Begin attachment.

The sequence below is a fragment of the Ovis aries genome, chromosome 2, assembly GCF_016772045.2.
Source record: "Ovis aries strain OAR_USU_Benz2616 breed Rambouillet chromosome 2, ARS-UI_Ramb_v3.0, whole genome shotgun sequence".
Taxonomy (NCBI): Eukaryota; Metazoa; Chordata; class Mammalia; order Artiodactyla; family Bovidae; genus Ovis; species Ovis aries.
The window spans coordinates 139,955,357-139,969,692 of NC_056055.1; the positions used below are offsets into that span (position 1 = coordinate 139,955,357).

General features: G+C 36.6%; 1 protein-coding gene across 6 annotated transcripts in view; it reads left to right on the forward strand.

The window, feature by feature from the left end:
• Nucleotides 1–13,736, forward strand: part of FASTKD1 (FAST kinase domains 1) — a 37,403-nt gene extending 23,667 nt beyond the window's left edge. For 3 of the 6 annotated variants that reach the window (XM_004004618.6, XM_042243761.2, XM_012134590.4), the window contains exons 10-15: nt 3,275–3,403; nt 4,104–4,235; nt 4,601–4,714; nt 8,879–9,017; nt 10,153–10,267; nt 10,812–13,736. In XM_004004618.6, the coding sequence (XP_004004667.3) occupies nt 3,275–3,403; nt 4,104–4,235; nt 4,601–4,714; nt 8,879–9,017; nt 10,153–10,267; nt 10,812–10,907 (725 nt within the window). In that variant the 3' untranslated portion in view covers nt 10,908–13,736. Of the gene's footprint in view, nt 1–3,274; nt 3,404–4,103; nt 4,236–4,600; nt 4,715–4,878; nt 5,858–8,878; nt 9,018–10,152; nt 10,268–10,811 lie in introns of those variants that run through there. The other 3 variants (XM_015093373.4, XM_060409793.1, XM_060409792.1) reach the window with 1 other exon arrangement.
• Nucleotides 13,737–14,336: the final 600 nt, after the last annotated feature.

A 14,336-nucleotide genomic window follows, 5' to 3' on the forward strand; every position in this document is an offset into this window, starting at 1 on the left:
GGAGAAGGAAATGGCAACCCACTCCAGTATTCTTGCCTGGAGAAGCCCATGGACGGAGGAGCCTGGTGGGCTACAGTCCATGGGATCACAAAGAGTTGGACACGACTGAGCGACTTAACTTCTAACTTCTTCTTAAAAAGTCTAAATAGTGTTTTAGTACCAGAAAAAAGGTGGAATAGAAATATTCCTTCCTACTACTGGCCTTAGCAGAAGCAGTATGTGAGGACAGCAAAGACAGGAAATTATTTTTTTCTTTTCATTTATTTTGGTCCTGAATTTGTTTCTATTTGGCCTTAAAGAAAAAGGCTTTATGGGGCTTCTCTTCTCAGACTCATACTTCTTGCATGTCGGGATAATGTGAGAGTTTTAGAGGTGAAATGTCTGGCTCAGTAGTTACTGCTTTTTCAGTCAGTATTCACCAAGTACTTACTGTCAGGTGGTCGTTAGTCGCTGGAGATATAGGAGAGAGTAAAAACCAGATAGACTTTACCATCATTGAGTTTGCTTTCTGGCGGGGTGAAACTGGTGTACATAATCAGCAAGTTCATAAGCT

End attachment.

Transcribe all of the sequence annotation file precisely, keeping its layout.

The sequence below is a fragment of the Ovis aries genome, chromosome 2, assembly GCF_016772045.2.
Source record: "Ovis aries strain OAR_USU_Benz2616 breed Rambouillet chromosome 2, ARS-UI_Ramb_v3.0, whole genome shotgun sequence".
Taxonomy (NCBI): Eukaryota; Metazoa; Chordata; class Mammalia; order Artiodactyla; family Bovidae; genus Ovis; species Ovis aries.
The window spans coordinates 139,955,357-139,969,692 of NC_056055.1; the positions used below are offsets into that span (position 1 = coordinate 139,955,357).

General features: G+C 36.6%; 1 protein-coding gene across 6 annotated transcripts in view; it reads left to right on the forward strand.

The window, feature by feature from the left end:
• Nucleotides 1–13,736, forward strand: part of FASTKD1 (FAST kinase domains 1) — a 37,403-nt gene extending 23,667 nt beyond the window's left edge. For 3 of the 6 annotated variants that reach the window (XM_004004618.6, XM_042243761.2, XM_012134590.4), the window contains exons 10-15: nt 3,275–3,403; nt 4,104–4,235; nt 4,601–4,714; nt 8,879–9,017; nt 10,153–10,267; nt 10,812–13,736. In XM_004004618.6, the coding sequence (XP_004004667.3) occupies nt 3,275–3,403; nt 4,104–4,235; nt 4,601–4,714; nt 8,879–9,017; nt 10,153–10,267; nt 10,812–10,907 (725 nt within the window). In that variant the 3' untranslated portion in view covers nt 10,908–13,736. Of the gene's footprint in view, nt 1–3,274; nt 3,404–4,103; nt 4,236–4,600; nt 4,715–4,878; nt 5,858–8,878; nt 9,018–10,152; nt 10,268–10,811 lie in introns of those variants that run through there. The other 3 variants (XM_015093373.4, XM_060409793.1, XM_060409792.1) reach the window with 1 other exon arrangement.
• Nucleotides 13,737–14,336: the final 600 nt, after the last annotated feature.

A 14,336-nucleotide genomic window follows, 5' to 3' on the forward strand; every position in this document is an offset into this window, starting at 1 on the left:
GGAGAAGGAAATGGCAACCCACTCCAGTATTCTTGCCTGGAGAAGCCCATGGACGGAGGAGCCTGGTGGGCTACAGTCCATGGGATCACAAAGAGTTGGACACGACTGAGCGACTTAACTTCTAACTTCTTCTTAAAAAGTCTAAATAGTGTTTTAGTACCAGAAAAAAGGTGGAATAGAAATATTCCTTCCTACTACTGGCCTTAGCAGAAGCAGTATGTGAGGACAGCAAAGACAGGAAATTATTTTTTTCTTTTCATTTATTTTGGTCCTGAATTTGTTTCTATTTGGCCTTAAAGAAAAAGGCTTTATGGGGCTTCTCTTCTCAGACTCATACTTCTTGCATGTCGGGATAATGTGAGAGTTTTAGAGGTGAAATGTCTGGCTCAGTAGTTACTGCTTTTTCAGTCAGTATTCACCAAGTACTTACTGTCAGGTGGTCGTTAGTCGCTGGAGATATAGGAGAGAGTAAAAACCAGATAGACTTTACCATCATTGAGTTTGCTTTCTGGCGGGGTGAAACTGGTGTACATAATCAGCAAGTTCATAAGCT